In 1999, Colorado passed the foreign capital depository act, which was designed to facilitate Cayman Islands style anonymity, creditor protection and tax evasion by non-U.S. citizens in Colorado. Getting into the legalized money laundering business was a bad idea that didn't pan out.
Backers tried to establish three institutions under the law.
One, Liberte International Corp. received a preliminary charter in 2001, but failed to raise its initial capital, and had its charter was revoked in December 2002.
American International Depository & Trust was established in 2003, but it was ordered liquidated last month because it was insolvent.
Tuus Financial was founded in 2005, and voluntarily shut its doors two months ago. It "has been dormant since August 2006, however, and garnered no deposits or funds. Its capital, provided by Geronimo, will be returned to the parent company."
Montana passed and then repealed a similar law.
Neither state secured any of the state revenue streams promised by backers. This isn't surprising.
No resident of the United States is eligible to be a customer, so there is no domestic customer benefit.
Money invested in this kind of institution (even in places like the Cayman Islands) gets invested on Wall Street in New York, not 17th Street in Denver. These kinds of institutions avoid investing in local businesses or real estate because they could be subject to state and federal taxes. In contrast, intangible assets held by non-residents are not subject to federal or Colorado income taxes. As a result, the local financial industry has no reason to support foreign capital depository institutions. Indeed, the local independent bankers association thinks that the law should be repealed.
A foreign capital depository run by a U.S. state is also unattractive to likely foreign customers. United States money laundering and anti-terrorism laws cast doubt on the legality of the entire enterprise of holding foreign assets in a manner designed to be secret and evade legitimate creditors. Since 9-11 stringent "know your customer" laws have been adopted that apply to both traditional financial institutions and less traditional ones (such as lawyers who hold client funds in trust accounts). The people who would be attracted to this kind of venture are people such as foreign organized criminals and foreign officials who sponsor terrorism, so know your customer laws make them nervous. Customers of an institution like this one are presumptively not protected by the same 4th Amendment protections that apply to U.S. citizens and residents, so they can be surveiled by U.S. intelligence agencies with secret national security letters under the Patriot Act.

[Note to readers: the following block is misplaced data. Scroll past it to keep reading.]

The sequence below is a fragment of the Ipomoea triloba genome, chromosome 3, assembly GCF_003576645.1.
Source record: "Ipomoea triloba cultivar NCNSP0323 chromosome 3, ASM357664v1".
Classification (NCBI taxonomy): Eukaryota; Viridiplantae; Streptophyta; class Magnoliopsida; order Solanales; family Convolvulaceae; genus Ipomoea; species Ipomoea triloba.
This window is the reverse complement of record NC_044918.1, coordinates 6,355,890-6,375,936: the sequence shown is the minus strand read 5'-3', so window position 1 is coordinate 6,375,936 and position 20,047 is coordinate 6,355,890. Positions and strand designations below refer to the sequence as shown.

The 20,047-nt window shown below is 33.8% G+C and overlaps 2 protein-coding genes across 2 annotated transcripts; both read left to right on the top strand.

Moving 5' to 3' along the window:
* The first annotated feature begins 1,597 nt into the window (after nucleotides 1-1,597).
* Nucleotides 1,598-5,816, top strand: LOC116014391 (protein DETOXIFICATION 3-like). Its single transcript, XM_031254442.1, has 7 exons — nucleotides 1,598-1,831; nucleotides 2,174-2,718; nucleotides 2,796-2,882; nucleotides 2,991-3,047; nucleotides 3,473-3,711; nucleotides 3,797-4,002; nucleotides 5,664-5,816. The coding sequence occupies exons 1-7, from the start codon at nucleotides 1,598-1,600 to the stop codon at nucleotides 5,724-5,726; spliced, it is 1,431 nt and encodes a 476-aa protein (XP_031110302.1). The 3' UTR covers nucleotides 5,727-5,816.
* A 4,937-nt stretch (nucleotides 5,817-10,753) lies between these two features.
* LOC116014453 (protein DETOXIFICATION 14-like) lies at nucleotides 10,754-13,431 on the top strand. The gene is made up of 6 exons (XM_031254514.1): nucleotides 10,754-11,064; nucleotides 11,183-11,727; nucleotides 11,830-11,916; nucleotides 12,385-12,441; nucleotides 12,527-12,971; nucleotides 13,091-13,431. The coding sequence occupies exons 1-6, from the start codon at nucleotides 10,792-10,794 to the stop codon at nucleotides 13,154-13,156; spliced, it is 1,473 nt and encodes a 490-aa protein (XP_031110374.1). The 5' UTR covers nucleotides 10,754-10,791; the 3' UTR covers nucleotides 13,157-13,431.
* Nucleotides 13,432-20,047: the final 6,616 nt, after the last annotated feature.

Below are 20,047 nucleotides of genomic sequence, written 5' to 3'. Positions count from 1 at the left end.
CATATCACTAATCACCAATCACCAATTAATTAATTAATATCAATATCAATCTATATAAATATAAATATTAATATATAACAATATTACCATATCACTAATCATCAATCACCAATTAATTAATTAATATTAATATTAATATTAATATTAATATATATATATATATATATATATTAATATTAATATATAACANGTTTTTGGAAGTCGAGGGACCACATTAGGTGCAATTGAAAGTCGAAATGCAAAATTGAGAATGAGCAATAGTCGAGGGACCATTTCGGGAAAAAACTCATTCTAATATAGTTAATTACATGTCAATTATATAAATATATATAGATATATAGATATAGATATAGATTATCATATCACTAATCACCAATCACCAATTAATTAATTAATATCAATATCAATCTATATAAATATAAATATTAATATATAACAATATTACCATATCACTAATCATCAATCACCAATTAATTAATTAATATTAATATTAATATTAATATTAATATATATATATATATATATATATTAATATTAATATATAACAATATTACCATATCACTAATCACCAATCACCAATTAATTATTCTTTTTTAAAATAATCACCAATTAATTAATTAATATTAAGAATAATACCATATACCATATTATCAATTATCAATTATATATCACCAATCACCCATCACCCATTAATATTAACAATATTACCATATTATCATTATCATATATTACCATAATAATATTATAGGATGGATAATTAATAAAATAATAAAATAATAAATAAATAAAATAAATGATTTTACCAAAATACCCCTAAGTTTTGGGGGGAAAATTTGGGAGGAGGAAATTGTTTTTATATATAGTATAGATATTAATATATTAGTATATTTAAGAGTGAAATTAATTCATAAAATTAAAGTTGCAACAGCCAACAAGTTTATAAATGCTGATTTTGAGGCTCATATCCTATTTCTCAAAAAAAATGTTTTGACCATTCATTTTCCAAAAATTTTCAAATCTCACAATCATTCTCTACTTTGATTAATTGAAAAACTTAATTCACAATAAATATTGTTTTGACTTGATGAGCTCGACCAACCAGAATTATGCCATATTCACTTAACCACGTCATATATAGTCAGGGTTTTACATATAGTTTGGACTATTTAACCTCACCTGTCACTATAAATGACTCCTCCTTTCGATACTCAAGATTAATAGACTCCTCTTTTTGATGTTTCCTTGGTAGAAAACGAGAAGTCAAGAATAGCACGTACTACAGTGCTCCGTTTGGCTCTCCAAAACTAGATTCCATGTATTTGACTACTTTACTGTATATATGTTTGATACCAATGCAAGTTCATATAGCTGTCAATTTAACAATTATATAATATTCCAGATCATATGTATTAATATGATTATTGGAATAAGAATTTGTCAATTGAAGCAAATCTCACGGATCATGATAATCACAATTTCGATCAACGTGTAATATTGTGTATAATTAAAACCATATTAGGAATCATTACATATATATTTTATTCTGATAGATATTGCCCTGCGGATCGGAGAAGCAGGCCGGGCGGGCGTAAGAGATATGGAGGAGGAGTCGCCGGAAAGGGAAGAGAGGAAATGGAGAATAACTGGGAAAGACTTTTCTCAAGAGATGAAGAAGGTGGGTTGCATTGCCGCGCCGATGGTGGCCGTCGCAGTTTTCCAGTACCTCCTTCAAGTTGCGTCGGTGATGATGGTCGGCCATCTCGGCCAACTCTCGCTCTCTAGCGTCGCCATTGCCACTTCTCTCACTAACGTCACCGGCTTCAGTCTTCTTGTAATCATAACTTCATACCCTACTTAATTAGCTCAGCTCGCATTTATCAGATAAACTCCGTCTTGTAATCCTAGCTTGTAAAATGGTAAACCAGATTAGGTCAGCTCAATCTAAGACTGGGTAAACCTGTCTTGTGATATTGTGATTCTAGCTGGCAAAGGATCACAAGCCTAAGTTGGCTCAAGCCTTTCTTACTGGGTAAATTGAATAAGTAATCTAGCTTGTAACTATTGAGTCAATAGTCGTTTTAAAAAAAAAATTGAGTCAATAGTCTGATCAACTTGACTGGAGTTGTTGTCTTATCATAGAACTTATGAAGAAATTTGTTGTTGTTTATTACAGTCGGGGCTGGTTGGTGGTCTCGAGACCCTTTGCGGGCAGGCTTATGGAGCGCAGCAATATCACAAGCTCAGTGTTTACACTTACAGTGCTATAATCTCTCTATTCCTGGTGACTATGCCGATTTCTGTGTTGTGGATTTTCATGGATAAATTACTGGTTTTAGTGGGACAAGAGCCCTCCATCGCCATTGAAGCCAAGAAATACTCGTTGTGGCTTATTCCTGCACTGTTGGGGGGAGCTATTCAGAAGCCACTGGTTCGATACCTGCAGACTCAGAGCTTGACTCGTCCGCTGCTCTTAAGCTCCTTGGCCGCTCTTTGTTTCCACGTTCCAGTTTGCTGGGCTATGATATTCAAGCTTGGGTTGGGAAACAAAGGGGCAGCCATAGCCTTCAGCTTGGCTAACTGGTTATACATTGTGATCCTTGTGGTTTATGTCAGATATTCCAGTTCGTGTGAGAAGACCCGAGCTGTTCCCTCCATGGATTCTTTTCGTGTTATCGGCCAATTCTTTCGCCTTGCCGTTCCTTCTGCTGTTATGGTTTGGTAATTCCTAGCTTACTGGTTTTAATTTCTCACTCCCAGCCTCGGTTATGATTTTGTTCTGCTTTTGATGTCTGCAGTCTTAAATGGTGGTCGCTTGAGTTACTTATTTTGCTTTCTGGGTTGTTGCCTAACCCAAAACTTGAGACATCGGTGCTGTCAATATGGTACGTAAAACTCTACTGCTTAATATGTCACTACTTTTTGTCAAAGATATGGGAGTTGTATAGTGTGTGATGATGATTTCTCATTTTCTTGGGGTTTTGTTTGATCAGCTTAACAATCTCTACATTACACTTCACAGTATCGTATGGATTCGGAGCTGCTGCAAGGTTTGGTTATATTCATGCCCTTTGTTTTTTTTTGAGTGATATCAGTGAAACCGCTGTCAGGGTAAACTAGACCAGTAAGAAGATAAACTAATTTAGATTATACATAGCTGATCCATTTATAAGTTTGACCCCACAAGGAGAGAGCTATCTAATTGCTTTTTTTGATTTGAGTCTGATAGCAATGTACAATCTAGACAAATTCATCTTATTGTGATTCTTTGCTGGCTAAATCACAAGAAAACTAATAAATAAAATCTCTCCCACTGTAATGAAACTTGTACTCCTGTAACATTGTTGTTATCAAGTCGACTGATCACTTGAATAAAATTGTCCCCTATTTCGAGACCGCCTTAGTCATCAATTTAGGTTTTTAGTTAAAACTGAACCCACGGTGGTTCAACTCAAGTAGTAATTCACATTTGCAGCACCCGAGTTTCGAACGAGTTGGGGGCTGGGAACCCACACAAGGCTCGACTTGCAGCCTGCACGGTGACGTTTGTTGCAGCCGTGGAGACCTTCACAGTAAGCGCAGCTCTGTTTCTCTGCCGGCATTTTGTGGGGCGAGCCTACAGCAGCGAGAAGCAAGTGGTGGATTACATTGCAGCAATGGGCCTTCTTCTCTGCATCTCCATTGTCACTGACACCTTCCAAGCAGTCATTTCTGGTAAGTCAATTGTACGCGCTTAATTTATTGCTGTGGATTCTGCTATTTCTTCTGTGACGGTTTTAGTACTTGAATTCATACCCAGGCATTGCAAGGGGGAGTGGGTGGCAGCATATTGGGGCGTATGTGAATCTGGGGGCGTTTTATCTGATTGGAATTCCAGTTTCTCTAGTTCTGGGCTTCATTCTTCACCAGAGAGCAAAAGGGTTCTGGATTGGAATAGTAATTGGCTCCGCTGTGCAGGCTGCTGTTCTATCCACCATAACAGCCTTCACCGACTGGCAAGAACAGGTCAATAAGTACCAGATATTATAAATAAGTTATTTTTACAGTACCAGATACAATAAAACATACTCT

Also, no state can grant any institution immunity from federal court subpoenas or the U.S. full faith and credit clause that requires recognition of domestic money judgements from sister states.
In any case, Colorado judges and citizens simply don't have the values that make similar tax havens abroad work. Legal protections from legitimate creditors, investigators and tax obligations only work if the people charged with carrying out those legal protection believe that some higher principle justifies protecting these wrongdoers. Judges can be very creative in circumventing laws that don't make sense. In tax havens, cynicism about the fair workings of the legal system, and the tremendous importance of the tax haven business to the local economy (along with a weak tradition of jury rights) encourages judges to go along with the unfairness present in particular cases. In Colorado, that level of cynicism is absent and the public benefit is negligible in a state with a vibrant diversified economy.
Even for financial advisers and attorneys who specialize in asset protection, there is little percentage in having foreign capital depositories in Colorado. The legal work can be done in Colorado (and often is by a handful of firms with that kind of practice) even if the assets to be hidden are invested in a traditional tax haven country. Also, an inability to serve domestic clients makes marketing a chore. People who want to hide their assets are also often ill equipped to get visas to come to Colorado to discuss their affairs. And, self-employed professionals in the business of helping people evade legitimate tax and creditor liabilities aren't always the most compliant in voluntarily disclosing and paying everything they owe to state and federal revenue officials. Even if the follow the letter of the law at home, they are likely to do everything they can do to minimize their liability.
These services also don't have a fat client base worldwide. A large share of the world's multimillionaires are Americans. The costs and risks involved in setting up these structures (and there are risks, some people who have done it have spent decades in prison for contempt of court) limit the number of clients in the world for whom they are attractive. Mere millionaires and members of the upper middle class can protect themselves quite adequately with liability insurance, and far less draconian domestic asset protection tools. These tools include conducting business through multiple corporations or limited liability companies, having clients and independent contractors sign liability waivers, entering into pre-nuptial agreements, and investing in creditor and tax protected vehicles like retirement accounts.